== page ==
Amongst Giants

Words: Josh Barringer

Cougar Sighting In Area. The bright yellow sign is posted at a trailhead at the edge of a North Vancouver neighbourhood. Wi-fi and the wild. Within a few kilometres of the safety of home, there is no phone reception; rugged wilderness abruptly begins. The North Shore mountains are the gateway to the Coast Mountain Range, one of the most easily accessible wildernesses in the world.

The North Shore is part of metro Vancouver, but it is also home to an extensive network of trails that support a style of mountain biking known worldwide for its technical terrain and world-leading riding design. Most trails start with hefty inclines, eventually opening up to views of Vancouver, Howe Sound or the near endless mountains beyond to the north. Arc’teryx Head Office and Design Centre are literally only metres from this North Shore wilderness.

Warning signs greet with information on proper gear, hoping to deter underprepared hikers who all too often underestimate this wildness at our backdoor. Popular local trails are a mecca to those searching for a simple hiking experience and the perfect social media moment, but more advanced trails quickly lead to high exposure terrain and weather conditions that change at a moment’s notice. It is not uncommon to hear that even the most capable outdoor enthusiasts require extraction or go missing. Towering trees and shades of green mask direction; flowing water steals noise; everywhere looks the same. Weather systems hover, dampening search and rescue attempts. Urban proximity beguiles safety.

Farther north in the Coast Mountains, the ease at which one can access extreme terrain is unparalleled. Parking lots and trailheads are just off the highway. Muggy, dense temperate rainforests covered in gnarly roots and mud turn upwards as moss-draped evergreens give way to alpine meadows and boulder fields to precipitous summits. Ascending, the oddly sweet smell of decaying fallen trees is overtaken by crisp alpine breezes across wildflowers.

I recall returning from an overnight adventure where more snow lingered than expected for mid-June. Hours after witnessing an airlift evacuation, I passed a man carrying a DSLR camera a few kilometers from the parking lot. “How far is it to the ridge?” He stood in front of me, outfitted in a blazer, jeans, and dress shoes. “It’s another 10km but there’s a ton of snow. You might want to come back another day with appropriate gear.” He continued anyway. It’s not surprising that the local Search and Rescue teams are some of the busiest on the planet.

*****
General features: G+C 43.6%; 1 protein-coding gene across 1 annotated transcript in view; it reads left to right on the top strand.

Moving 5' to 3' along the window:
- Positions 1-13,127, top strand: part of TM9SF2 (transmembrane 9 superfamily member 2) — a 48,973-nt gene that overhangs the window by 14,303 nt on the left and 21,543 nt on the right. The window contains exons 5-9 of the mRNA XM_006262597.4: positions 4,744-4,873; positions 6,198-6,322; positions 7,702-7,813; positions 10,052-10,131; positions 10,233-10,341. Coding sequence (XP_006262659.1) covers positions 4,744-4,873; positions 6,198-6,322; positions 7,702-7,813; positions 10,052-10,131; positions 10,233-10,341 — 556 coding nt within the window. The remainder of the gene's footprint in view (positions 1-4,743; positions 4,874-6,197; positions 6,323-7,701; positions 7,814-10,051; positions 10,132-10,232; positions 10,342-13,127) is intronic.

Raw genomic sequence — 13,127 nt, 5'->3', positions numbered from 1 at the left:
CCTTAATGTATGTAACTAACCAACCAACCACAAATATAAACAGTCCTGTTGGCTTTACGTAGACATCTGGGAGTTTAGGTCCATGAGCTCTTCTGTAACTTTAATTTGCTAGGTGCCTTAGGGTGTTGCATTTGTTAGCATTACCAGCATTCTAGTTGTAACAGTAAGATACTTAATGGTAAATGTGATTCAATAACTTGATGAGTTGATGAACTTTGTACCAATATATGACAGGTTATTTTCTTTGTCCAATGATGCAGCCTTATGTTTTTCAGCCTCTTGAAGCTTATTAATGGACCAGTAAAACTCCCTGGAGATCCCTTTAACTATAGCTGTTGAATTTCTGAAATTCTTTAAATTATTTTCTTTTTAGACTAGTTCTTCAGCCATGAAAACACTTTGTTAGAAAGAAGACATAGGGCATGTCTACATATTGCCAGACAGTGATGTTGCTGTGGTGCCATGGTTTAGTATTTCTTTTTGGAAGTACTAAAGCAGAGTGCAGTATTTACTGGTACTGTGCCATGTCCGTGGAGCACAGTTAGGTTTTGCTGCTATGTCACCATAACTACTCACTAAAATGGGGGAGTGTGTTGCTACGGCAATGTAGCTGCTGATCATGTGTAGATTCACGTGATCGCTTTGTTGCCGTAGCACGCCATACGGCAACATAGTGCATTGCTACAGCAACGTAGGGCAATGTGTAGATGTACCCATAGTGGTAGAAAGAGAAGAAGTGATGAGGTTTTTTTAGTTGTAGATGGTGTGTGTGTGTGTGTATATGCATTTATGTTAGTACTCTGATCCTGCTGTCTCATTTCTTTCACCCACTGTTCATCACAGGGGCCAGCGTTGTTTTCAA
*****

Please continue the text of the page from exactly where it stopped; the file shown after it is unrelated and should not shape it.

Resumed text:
A mountain outing here is a multidisciplinary adventure that can teeter along the edge of survival; the area is so remote, something as minor as a small sprain means airlift extraction. Foot placement and route finding become taxing as the views demand your full attention. Hard efforts are often not rewarded with anything but achievement through movement. Weather here is not compliant. Too often, at the peak of a mountain, you see only clouds. Standing just a moment to catch your breath, the hammering cold rain invites a shiver. One becomes an expert in Type 2 fun.

My relationship with the mountains is through the perspective of running. We dance in energetic bursts. The mountains are fickle and unforgiving; demanding respect. This cathedral gives suffering and solace. It’s a tough love compelling me to explore deeper into the wilderness and my soul. Kwíyeqel lheq’elómet.

Every adventure in the Coast Mountains is incredibly humbling. This environment can be unkind, but it makes us resilient. Accomplishments are contagious here. It creates in me a stirring to continually push myself; to learn new skills. The farther I go, the more I realize the vastness beyond.

* Kwíyeqel lheq’elómet means “climb a mountain, know yourself” in the First Nations language of Halq̓eméylem.

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